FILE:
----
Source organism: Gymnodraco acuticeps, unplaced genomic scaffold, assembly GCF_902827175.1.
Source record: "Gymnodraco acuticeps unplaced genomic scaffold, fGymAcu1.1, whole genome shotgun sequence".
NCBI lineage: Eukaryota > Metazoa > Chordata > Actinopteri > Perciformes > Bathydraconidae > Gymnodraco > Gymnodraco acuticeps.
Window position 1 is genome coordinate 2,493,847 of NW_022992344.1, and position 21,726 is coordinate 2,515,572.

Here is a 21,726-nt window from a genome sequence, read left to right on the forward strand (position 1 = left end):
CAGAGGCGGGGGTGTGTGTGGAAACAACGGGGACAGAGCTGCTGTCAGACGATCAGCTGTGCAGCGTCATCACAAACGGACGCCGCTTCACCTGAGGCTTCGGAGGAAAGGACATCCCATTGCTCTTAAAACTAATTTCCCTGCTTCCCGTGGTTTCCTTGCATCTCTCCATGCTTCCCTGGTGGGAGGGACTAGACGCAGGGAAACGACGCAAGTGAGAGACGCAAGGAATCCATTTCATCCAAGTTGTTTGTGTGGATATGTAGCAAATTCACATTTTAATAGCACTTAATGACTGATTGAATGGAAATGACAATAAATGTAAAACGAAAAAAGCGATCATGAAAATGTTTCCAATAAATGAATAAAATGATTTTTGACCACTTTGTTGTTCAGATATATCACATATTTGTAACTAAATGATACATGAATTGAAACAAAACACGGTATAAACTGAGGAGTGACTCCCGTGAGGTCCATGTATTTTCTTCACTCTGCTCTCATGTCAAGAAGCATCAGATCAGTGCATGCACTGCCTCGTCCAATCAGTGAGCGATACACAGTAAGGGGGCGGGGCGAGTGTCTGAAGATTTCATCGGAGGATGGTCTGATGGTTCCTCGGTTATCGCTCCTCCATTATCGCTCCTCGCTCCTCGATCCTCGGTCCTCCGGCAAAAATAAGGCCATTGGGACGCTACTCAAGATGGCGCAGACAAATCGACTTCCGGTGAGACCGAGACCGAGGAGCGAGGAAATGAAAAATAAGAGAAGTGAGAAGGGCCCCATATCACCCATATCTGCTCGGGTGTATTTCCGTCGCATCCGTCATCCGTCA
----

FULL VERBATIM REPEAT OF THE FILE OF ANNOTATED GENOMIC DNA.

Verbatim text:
Source organism: Gymnodraco acuticeps, unplaced genomic scaffold, assembly GCF_902827175.1.
Source record: "Gymnodraco acuticeps unplaced genomic scaffold, fGymAcu1.1, whole genome shotgun sequence".
NCBI lineage: Eukaryota > Metazoa > Chordata > Actinopteri > Perciformes > Bathydraconidae > Gymnodraco > Gymnodraco acuticeps.
Window position 1 is genome coordinate 2,493,847 of NW_022992344.1, and position 21,726 is coordinate 2,515,572.

Here is a 21,726-nt window from a genome sequence, read left to right on the forward strand (position 1 = left end):
CAGAGGCGGGGGTGTGTGTGGAAACAACGGGGACAGAGCTGCTGTCAGACGATCAGCTGTGCAGCGTCATCACAAACGGACGCCGCTTCACCTGAGGCTTCGGAGGAAAGGACATCCCATTGCTCTTAAAACTAATTTCCCTGCTTCCCGTGGTTTCCTTGCATCTCTCCATGCTTCCCTGGTGGGAGGGACTAGACGCAGGGAAACGACGCAAGTGAGAGACGCAAGGAATCCATTTCATCCAAGTTGTTTGTGTGGATATGTAGCAAATTCACATTTTAATAGCACTTAATGACTGATTGAATGGAAATGACAATAAATGTAAAACGAAAAAAGCGATCATGAAAATGTTTCCAATAAATGAATAAAATGATTTTTGACCACTTTGTTGTTCAGATATATCACATATTTGTAACTAAATGATACATGAATTGAAACAAAACACGGTATAAACTGAGGAGTGACTCCCGTGAGGTCCATGTATTTTCTTCACTCTGCTCTCATGTCAAGAAGCATCAGATCAGTGCATGCACTGCCTCGTCCAATCAGTGAGCGATACACAGTAAGGGGGCGGGGCGAGTGTCTGAAGATTTCATCGGAGGATGGTCTGATGGTTCCTCGGTTATCGCTCCTCCATTATCGCTCCTCGCTCCTCGATCCTCGGTCCTCCGGCAAAAATAAGGCCATTGGGACGCTACTCAAGATGGCGCAGACAAATCGACTTCCGGTGAGACCGAGACCGAGGAGCGAGGAAATGAAAAATAAGAGAAGTGAGAAGGGCCCCATATCACCCATATCTGCTCGGGTGTATTTCCGTCGCATCCGTCATCCGTCA